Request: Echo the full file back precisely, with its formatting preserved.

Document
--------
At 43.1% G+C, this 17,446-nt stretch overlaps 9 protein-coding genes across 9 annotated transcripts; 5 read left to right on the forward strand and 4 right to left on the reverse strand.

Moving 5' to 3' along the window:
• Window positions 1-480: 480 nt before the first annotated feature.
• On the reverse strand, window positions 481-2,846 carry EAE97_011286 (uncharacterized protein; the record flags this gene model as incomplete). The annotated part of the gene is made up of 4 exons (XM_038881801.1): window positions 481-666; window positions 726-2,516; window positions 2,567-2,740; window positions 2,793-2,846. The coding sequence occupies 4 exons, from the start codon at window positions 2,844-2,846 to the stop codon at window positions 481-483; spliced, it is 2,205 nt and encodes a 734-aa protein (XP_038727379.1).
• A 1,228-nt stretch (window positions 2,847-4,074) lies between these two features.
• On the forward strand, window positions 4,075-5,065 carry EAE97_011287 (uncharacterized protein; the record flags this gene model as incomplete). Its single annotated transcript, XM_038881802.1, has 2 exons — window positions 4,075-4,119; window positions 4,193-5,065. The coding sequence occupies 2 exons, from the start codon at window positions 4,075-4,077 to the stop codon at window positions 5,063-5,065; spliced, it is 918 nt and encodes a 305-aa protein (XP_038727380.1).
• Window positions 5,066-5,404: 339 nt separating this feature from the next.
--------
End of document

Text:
At 43.1% G+C, this 17,446-nt stretch overlaps 9 protein-coding genes across 9 annotated transcripts; 5 read left to right on the forward strand and 4 right to left on the reverse strand.

Moving 5' to 3' along the window:
• Window positions 1-480: 480 nt before the first annotated feature.
• On the reverse strand, window positions 481-2,846 carry EAE97_011286 (uncharacterized protein; the record flags this gene model as incomplete). The annotated part of the gene is made up of 4 exons (XM_038881801.1): window positions 481-666; window positions 726-2,516; window positions 2,567-2,740; window positions 2,793-2,846. The coding sequence occupies 4 exons, from the start codon at window positions 2,844-2,846 to the stop codon at window positions 481-483; spliced, it is 2,205 nt and encodes a 734-aa protein (XP_038727379.1).
• A 1,228-nt stretch (window positions 2,847-4,074) lies between these two features.
• On the forward strand, window positions 4,075-5,065 carry EAE97_011287 (uncharacterized protein; the record flags this gene model as incomplete). Its single annotated transcript, XM_038881802.1, has 2 exons — window positions 4,075-4,119; window positions 4,193-5,065. The coding sequence occupies 2 exons, from the start codon at window positions 4,075-4,077 to the stop codon at window positions 5,063-5,065; spliced, it is 918 nt and encodes a 305-aa protein (XP_038727380.1).
• Window positions 5,066-5,404: 339 nt separating this feature from the next.